GW’s language resource center received a grant from the U.S. Department of Education to advance the study of South Asian languages last month.
The National Capital Language Resource Center, a consortium of GW, Georgetown, and the Center for Applied Linguistics, was announced as the recipient of the International Research and Studies grant last month. NCLRC programs educate teachers from around the country on effective teaching styles and current technology. Money from the grant will be used to identify how different South Asian languages are taught in communities throughout the U.S. so those communities can receive educational support, according to Dr. Anna Uhl Chamot, co-director of the NCLRC.
“No one has actually found out who is teaching these languages at the K-12 level in this country,” Chamot, said.”Nobody has the whole list or knows what the needs are, that’s what we’re trying to find out with this project.”
Chamot said many South Asian languages, including those found in India, Pakistan, Bangladesh and Nepal, are passed down through generations in a family or through community schools. Thus, in many cases the teachers and students do not have access to supplies and advanced teaching techniques.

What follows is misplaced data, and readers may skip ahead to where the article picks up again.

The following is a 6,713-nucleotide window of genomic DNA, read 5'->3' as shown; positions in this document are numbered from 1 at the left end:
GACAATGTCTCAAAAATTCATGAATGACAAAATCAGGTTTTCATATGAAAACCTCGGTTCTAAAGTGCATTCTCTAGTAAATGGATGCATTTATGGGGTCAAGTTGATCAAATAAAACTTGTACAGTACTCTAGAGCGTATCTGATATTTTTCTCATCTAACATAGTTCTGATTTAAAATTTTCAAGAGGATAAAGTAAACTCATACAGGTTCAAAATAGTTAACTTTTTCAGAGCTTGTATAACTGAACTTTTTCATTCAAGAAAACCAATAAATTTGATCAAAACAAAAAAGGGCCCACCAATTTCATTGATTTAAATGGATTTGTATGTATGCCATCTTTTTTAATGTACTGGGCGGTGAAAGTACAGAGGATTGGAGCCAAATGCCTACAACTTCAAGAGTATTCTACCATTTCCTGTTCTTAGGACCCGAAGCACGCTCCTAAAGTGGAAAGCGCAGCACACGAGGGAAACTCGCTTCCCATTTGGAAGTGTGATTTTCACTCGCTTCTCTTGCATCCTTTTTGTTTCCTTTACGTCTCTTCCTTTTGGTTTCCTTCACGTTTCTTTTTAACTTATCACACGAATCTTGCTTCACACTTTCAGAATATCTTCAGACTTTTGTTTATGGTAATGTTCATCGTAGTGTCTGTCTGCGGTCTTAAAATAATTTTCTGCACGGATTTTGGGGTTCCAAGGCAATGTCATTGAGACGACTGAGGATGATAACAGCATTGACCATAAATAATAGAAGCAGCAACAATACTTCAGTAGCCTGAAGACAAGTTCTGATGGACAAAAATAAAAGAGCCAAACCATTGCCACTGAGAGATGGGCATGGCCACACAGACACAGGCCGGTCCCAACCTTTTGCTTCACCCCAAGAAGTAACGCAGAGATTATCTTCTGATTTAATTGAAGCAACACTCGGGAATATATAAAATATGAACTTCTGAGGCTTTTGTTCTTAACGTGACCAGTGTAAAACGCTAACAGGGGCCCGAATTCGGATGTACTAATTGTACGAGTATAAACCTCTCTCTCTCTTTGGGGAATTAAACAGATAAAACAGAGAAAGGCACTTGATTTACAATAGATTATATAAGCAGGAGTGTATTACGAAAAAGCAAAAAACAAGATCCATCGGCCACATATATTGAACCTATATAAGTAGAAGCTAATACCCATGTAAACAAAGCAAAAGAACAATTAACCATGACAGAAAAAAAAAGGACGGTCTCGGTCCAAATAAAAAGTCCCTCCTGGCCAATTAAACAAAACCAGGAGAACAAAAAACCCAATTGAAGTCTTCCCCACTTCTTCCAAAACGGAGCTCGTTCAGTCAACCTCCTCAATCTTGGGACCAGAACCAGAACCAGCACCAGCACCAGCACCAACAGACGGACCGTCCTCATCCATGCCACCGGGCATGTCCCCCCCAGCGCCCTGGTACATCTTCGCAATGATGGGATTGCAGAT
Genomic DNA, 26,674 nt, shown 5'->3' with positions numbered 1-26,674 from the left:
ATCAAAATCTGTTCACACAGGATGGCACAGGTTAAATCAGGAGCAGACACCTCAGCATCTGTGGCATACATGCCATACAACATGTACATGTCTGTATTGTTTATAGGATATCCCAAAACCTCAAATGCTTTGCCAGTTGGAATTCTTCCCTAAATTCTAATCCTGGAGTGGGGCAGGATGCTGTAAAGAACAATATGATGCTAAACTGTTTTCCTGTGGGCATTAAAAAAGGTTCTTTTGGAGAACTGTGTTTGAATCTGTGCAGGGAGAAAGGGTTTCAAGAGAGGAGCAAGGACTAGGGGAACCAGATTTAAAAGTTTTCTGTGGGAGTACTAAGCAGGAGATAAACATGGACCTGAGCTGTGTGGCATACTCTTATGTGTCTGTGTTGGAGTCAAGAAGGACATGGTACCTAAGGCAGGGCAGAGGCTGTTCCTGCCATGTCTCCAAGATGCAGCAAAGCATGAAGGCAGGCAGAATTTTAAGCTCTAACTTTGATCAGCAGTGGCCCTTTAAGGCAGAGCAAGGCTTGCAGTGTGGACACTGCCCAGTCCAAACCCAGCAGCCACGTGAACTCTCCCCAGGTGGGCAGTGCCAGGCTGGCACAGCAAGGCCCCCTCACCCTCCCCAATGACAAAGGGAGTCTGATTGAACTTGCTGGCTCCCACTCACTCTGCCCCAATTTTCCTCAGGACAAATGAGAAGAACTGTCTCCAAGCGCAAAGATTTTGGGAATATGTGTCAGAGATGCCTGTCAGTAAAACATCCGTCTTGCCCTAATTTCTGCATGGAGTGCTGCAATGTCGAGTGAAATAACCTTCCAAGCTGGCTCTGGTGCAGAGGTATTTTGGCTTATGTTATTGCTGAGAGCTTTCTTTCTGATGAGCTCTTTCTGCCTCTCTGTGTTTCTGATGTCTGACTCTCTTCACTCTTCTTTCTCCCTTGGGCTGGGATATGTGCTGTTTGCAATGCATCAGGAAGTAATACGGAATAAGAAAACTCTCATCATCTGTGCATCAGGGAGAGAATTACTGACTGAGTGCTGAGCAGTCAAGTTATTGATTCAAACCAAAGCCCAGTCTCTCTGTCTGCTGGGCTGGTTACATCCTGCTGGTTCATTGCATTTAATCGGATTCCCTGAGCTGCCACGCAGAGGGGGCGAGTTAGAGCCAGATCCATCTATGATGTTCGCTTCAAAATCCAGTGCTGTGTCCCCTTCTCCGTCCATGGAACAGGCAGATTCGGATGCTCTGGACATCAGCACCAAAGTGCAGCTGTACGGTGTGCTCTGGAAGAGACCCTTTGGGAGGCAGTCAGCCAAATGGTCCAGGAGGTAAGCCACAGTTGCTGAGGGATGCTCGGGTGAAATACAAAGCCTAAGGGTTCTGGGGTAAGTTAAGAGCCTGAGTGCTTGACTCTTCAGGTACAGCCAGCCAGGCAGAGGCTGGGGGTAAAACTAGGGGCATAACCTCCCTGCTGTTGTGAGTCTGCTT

Planning for the project began on Aug. 31, and representatives from the center said they have already spoken with representatives from the University of California at Los Angeles and the University of Maryland.
The NCLRC has received the same grant for its study of Arabic in the same grades, and Chamot said she believes the South Asian project will have the same successful outcome.
“This effort demonstrated how the goal of improving the teaching of Arabic has unified teachers from diverse backgrounds who would have otherwise remained isolated,” Chamot said. “As a result, the NCLRC is well-placed to lead these efforts for South Asian language education.”
This article appeared in the September 8, 2009 issue of the Hatchet.